Dearest readers, I am a big big cheatyface who was so busy making books this weekend that I did not really write a blog post. So, instead I give you a reprint of an essay that I’m pretty sure I wrote for entrance into grad school, although whether I wrote this for Goddard or another program, I am not sure. I am sure that this was actually how much of an idea I had that I was soon to become completely obsessed with fairy tales and rewrite them all the time. Oh, that crazy Process.
To introduce myself to you, here is a tour of nine books that have changed my life. These aren’t necessarily the best and most literary moments in my reading career, or even my all-time favorites, but rather the most significant books to my development as a reader and a writer. Think of this essay less as a reader’s curriculum vitae, designed to impress, and more as an adolescent mix tape given to a sweetheart.
My reading life began early. I was hungry for words and could read coherently by age five. At age six I chose Norman Juster’s The Phantom Tollbooth for my book report. Because most other kids were reading things like If You Give a Mouse a Cookie, I got several extensions, causing a jealous classmate to exclaim, “Well, I’ll just read the dictionary and take all year!” Reading The Phantom Tollbooth taught me two important things: I could read something long, and reading gave me power. I re-read the book with my class in third grade, and suddenly all the jokes made sense. This taught me something else: re-reading brings insight. Also, language is hilarious.
The next book that really floored me came into my life at age eight. My mother brought Mariel of Redwall by Brian Jacques back from a library conference. I didn’t expect to like it, but then sat down and finished the whole thing in a matter of days. I became a Redwall fanatic, read the whole series and was hungry for more. I wanted to write Redwall stories for myself. I wrote a few, unfinished, because something seemed to be lacking when I used Jacques’ world instead of making one up for myself. So, I started making up fantasy stories. When I was in my late teens and had long since graduated from Redwall to the more adult, wittier Discworld series by Terry Pratchett, I went back and read some of the Redwall books, just for kicks. It was like reading preteen love letters: nostalgic, but painful. I realized how black-and-white all the characters were, how melodramatic the plots were. The Redwall books taught me several things: to love reading epics, to love British literature (Redwall prepared me, in some ways, for Dickens), and to recognize finesse in writing. The Redwall books, to my adult eyes, are not “good”. But they are addictive and engaging and there’s a spark of that pure childish fun that I hope to preserve in my own works today.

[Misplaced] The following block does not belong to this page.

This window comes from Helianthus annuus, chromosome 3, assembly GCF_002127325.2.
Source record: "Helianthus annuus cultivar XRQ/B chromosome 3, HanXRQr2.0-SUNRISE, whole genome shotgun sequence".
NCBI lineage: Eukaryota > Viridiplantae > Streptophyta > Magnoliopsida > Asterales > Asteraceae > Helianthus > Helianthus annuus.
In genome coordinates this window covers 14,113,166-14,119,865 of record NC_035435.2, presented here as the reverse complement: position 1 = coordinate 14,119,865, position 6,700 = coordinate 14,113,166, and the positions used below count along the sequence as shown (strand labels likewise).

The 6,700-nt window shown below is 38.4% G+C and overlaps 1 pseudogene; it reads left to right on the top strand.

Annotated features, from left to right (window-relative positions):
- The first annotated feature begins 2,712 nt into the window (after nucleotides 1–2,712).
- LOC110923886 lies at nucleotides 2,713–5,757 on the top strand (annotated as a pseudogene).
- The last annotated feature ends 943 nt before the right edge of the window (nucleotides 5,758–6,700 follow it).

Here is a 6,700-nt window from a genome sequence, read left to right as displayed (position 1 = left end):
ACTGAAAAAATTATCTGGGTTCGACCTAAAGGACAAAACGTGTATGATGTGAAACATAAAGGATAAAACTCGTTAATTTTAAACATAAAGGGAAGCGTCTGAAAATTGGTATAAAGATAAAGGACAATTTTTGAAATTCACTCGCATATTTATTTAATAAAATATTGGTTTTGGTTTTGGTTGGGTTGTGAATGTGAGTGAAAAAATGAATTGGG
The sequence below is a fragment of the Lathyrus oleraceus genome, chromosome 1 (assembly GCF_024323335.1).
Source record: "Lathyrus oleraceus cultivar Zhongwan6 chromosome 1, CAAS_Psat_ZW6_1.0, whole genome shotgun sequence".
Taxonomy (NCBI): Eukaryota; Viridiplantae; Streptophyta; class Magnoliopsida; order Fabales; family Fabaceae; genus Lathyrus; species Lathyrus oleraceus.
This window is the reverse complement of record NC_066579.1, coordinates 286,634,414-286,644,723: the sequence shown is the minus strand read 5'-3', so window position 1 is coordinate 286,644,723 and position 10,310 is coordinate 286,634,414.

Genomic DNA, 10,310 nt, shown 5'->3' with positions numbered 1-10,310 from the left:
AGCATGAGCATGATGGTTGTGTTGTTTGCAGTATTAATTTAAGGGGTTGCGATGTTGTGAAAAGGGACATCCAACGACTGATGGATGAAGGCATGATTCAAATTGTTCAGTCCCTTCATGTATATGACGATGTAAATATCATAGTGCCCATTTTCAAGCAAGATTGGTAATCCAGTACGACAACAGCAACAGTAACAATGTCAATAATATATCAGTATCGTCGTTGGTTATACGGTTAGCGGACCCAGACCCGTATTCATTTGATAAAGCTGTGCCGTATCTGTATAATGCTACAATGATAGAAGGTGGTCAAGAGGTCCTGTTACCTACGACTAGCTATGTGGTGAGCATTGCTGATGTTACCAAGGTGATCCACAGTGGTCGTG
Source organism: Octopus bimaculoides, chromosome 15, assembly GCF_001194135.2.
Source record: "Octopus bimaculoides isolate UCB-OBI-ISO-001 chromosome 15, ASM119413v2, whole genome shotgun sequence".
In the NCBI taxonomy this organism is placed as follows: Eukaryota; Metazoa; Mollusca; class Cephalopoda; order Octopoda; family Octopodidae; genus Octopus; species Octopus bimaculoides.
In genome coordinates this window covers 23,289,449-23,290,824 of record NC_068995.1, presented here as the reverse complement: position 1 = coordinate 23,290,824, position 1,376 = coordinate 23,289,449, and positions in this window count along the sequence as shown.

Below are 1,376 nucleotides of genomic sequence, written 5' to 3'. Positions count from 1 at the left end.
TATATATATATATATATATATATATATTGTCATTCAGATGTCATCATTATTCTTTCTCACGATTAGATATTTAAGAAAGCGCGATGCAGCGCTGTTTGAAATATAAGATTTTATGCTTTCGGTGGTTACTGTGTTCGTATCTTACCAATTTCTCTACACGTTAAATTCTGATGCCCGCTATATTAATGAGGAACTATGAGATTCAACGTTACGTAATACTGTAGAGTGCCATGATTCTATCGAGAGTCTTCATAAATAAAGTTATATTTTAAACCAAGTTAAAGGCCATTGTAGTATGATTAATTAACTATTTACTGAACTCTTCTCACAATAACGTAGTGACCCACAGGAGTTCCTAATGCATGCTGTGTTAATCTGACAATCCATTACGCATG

I drafted my first novel in high school. I didn’t finish the manuscript but did get well over a hundred pages done, and it is now what Tamora Pierce calls the “bury it under the crossroads with a stake through its heart” novel. It was about what happened to the gods of various ancient cultures in this modern world, and how they were plotting to cause and/or stop the end of the world. I let some of my friends read what I had so far, and the one overwhelming comment I got was, “Have you read American Gods by Neil Gaiman?” I hadn’t. So I did. And that led me to Neil Gaiman, superstar of speculative fiction. Here was a guy who was doing what I wanted to be doing, only better. Instead of being frustrated about it, I tried to learn all the tricks I could from him and broadened my reading base of speculative fiction. I finally had a name for what I was trying to write: Not hard scifi, not sword-and-sorcery, but rather something strange and otherworldly that was grounded in reality, in this world. Speculative fiction.
The next book that impacted me was not fiction, nor poetry. I find it in bookstores in that most embarrassing of sections, self-help. The Artist’s Way by Julia Cameron set me up for success in ways no other book has. It helped me explore who I was as a writer and an artist and why I sometimes stopped myself from doing writing and art. Working with her book made me much saner and steadier as an artist. As David Wagoner pointed out to me, writing “must not be fearful or holy.”